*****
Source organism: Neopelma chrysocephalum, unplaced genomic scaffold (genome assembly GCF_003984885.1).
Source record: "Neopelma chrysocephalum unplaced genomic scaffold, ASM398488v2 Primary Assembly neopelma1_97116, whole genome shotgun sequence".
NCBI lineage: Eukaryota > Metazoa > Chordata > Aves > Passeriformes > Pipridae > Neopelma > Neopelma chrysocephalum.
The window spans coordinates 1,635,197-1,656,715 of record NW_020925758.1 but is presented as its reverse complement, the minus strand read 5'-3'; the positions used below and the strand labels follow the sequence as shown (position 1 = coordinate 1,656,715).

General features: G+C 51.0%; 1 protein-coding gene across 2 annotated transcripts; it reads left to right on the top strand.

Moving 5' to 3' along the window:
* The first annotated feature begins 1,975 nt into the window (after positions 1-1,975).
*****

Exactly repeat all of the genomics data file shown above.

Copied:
Source organism: Neopelma chrysocephalum, unplaced genomic scaffold (genome assembly GCF_003984885.1).
Source record: "Neopelma chrysocephalum unplaced genomic scaffold, ASM398488v2 Primary Assembly neopelma1_97116, whole genome shotgun sequence".
NCBI lineage: Eukaryota > Metazoa > Chordata > Aves > Passeriformes > Pipridae > Neopelma > Neopelma chrysocephalum.
The window spans coordinates 1,635,197-1,656,715 of record NW_020925758.1 but is presented as its reverse complement, the minus strand read 5'-3'; the positions used below and the strand labels follow the sequence as shown (position 1 = coordinate 1,656,715).

General features: G+C 51.0%; 1 protein-coding gene across 2 annotated transcripts; it reads left to right on the top strand.

Moving 5' to 3' along the window:
* The first annotated feature begins 1,975 nt into the window (after positions 1-1,975).